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A United Airlines flight had to turn around after one of the toilets started leaking into the cabin, report says

A United Airlines flight had to turn around after one of the toilets started leaking into the cabin, report says
  • A United Airlines flight turned around after a bathroom malfunction.

  • Passengers reportedly said the toilets' contents overflowed into the cabin.

  • United is facing increasing scrutiny from the FAA following a spate of malfunctions.

A transatlantic United Airlines flight was forced to turn around on Friday after one of its toilets malfunctioned and began leaking into the cabin, the German outlet RTL first reported.

The Boeing 777 was about an hour into the journey from Frankfurt, Germany, to San Francisco when it began circling over the North Sea, according to data from the flight tracker Flightradar24.

After doing a couple of loops over a stretch of water between the UK and the Netherlands, the United flight ended back where it started.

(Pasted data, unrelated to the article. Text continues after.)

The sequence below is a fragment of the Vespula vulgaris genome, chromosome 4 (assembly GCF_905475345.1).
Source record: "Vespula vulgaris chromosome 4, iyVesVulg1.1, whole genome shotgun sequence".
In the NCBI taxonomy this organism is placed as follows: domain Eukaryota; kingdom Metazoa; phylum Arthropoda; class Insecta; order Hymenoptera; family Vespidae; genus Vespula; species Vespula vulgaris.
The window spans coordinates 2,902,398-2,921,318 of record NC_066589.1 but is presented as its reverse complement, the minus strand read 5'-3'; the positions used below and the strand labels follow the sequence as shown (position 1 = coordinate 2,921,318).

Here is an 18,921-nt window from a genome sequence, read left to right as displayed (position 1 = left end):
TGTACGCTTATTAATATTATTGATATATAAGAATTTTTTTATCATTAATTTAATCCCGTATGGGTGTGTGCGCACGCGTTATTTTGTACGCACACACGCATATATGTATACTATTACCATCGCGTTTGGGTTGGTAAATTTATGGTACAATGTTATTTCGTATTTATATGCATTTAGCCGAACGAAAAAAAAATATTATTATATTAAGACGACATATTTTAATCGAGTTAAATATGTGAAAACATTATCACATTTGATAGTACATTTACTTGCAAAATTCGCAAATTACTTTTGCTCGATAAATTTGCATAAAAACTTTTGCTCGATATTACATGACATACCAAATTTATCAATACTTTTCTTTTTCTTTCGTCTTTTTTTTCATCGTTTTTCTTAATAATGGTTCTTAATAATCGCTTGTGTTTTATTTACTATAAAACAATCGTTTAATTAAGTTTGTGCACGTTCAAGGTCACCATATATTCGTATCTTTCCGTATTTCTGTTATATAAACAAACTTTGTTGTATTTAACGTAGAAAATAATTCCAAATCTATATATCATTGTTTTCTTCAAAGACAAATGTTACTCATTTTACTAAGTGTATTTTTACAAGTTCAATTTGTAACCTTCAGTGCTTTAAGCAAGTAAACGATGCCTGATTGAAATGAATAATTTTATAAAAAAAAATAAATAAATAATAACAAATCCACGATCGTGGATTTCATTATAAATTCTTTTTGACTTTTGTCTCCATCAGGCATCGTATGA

A United spokesperson told Business Insider that Flight UA59 had to make the U-turn due to "a maintenance issue with one of the aircraft's lavatories."

Passengers said the contents of the toilet overflowed into the cabin, RTL reported.

"We arranged for another plane to take customers to San Francisco the next day and provided them with hotel accommodations overnight in Frankfurt," the United spokesperson also told BI.

A flight on the same plane the following day was canceled, presumably as it had to undergo maintenance. The 777 returned to service on Sunday, Flightradar24 data shows.

This isn't the first time a transatlantic flight has had to turn around due to plumbing issues.

In February, a KLM Boeing 787 Dreamliner diverted after eight of its nine bathrooms stopped working, as Business Insider previously reported.

United has experienced a number of mechanical problems in recent weeks.

Last month, a Boeing 777 lost a tire shortly after taking off from San Francisco — crushing a car in the parking lot, CBS News Bay Area reported.

A week before this latest incident, the carrier's vice president of corporate safety told employees that regulators were increasing scrutiny of United.

Bloomberg reported that the Federal Aviation Administration (FAA) was blocking United from approving or promoting pilots to different plane models and that more drastic actions, such as preventing it from adding new flight routes, were also under consideration.

Read the original article on Business Insider